Sultry Cara Delevingne became a highly sought-after supermodel in her teens, and now at 23, she’s an actor who has just wrapped seven films.
But as Delevingne's star rose, she also struggled with depression, she says. At 15, she hit “a massive wave of depression, anxiety, and self-hatred,” she told Vogue this summer. She engaged in harmful behavior, took psychotropic medications, and saw therapists — none of whom, she said, were especially helpful.
In New York City, the London native would hit the party scene. “It rots your insides,” she said of the life in which drugs were a de riguer accessory. Soon, she found herself contemplating suicide in a New York apartment. “I was packing my bags, and suddenly I just wanted to end it. I had a way, and it was right there in front of me. And I was like, I need to decide whether I love myself as much as I love the idea of death,” she told Vogue. Delevingne pulled out of that dark place when a familiar song, Outkast’s “SpottieOttieDopaliscious,” came on. The song had been previously played at the funeral of a friend who had OD’d on drugs. It “felt like a warning from him,” she said in the Vogue interview.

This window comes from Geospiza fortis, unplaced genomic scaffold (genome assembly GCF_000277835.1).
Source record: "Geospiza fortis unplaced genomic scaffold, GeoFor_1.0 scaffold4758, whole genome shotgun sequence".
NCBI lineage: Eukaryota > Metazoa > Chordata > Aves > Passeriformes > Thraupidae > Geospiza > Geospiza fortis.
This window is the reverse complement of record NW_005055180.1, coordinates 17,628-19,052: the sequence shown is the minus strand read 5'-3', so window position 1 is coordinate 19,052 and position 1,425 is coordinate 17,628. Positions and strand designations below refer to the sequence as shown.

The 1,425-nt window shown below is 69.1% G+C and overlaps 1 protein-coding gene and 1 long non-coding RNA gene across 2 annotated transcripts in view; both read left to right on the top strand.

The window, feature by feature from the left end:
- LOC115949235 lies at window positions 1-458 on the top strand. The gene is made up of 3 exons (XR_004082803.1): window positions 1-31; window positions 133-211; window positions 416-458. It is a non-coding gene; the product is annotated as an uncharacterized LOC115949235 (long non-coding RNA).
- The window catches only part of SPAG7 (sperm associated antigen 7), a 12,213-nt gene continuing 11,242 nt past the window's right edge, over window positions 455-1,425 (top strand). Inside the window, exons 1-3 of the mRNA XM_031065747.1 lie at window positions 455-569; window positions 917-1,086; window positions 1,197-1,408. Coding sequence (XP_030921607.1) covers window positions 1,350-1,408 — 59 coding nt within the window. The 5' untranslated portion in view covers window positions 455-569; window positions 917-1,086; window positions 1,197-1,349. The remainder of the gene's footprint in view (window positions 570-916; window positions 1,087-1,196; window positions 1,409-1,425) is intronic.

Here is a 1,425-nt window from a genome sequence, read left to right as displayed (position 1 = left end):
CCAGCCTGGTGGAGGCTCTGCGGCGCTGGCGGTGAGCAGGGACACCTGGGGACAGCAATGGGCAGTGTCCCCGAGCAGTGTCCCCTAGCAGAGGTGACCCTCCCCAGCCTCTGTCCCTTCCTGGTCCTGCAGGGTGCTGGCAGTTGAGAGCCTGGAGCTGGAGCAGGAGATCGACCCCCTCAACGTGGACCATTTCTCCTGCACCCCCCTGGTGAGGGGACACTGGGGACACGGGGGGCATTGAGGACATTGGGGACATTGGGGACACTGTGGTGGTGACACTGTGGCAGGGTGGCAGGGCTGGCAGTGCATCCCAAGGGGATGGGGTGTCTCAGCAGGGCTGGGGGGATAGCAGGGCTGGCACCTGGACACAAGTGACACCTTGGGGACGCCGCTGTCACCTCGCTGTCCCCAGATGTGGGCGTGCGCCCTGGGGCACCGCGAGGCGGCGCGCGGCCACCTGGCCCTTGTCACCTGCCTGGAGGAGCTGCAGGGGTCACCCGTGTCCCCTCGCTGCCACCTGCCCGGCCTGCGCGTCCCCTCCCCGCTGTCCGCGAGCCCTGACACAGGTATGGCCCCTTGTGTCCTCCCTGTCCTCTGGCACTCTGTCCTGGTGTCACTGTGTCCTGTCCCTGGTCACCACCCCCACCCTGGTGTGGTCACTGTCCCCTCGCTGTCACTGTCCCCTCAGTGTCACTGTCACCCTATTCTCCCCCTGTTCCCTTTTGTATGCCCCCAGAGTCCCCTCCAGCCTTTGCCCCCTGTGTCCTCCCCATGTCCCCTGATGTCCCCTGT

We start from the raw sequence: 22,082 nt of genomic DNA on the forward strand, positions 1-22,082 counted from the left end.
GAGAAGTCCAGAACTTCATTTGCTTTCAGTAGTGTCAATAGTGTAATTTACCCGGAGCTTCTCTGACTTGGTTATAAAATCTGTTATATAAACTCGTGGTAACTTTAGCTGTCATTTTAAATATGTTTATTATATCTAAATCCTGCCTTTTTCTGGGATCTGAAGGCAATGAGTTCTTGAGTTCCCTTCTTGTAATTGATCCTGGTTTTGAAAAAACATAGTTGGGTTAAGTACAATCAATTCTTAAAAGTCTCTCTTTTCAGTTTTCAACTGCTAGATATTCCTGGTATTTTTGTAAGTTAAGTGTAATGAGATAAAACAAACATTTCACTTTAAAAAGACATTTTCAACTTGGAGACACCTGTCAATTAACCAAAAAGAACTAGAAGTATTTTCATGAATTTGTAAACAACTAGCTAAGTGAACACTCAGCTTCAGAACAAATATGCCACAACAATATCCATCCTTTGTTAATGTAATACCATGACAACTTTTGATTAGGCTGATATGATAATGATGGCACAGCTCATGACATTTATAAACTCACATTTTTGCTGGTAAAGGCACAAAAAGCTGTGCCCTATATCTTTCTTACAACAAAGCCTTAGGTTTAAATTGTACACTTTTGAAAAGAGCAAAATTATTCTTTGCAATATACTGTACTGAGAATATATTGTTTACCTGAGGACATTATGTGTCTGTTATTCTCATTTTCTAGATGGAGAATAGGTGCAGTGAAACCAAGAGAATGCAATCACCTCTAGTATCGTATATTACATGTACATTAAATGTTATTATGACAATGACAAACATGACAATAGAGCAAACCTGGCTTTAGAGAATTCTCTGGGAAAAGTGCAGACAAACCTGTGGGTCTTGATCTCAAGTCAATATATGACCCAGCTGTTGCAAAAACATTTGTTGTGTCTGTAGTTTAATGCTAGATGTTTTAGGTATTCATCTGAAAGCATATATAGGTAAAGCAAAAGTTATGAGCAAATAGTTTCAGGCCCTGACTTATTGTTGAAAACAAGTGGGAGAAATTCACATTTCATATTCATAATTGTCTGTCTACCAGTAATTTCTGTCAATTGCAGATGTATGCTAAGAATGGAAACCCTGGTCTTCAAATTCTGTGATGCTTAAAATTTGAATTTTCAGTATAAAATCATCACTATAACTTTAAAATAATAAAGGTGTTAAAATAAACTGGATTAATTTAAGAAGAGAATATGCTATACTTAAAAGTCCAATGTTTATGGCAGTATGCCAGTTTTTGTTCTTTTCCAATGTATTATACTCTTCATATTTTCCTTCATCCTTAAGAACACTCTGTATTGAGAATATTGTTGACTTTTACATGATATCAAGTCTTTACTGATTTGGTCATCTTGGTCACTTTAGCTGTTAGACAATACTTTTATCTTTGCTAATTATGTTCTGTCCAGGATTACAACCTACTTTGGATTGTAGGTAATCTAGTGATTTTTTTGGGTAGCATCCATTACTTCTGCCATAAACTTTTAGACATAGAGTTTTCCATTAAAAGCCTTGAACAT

Delevingne realized that drugs were no answer. Dr. Langenecker points out that many of these recreational drugs, which celebrities have increased access to, “can increase risk for depression by changing the way the brain functions, including higher highs and lower lows.”
Jon Hamm: Darkness Behind the Tall, Dark, and Handsome
Decades before Mad Men’s final episode aired, actor and star Jon Hamm, who played midcentury adman Don Draper, revealed that he had relied on antidepressants and therapy to relieve the chronic depression he’d experienced after the death of his father. Hamm was just 20, and 10 years earlier, he’d lost his mother to stomach cancer, he told The Guardian in 2010.
“Therapy ... gives you another perspective when you are so lost in your own spiral … it helps,” said Hamm, who was also found relief with antidepressants. He said the medication can help change your brain chemistry enough for you to think, “I want to get up in the morning; I don’t want to sleep till four in the afternoon.”
In May 2015, TMZ reported that Hamm had completed a 30-day alcohol rehab stint at a facility in Connecticut.
Happily, Hamm’s revelations about depression and rehab have not resulted in the stigma successful people sometimes experience when they go public with their mental health problems. That stigma can prevent celebrities, and ordinary people, from getting the help they need to overcome depression, says Langenecker.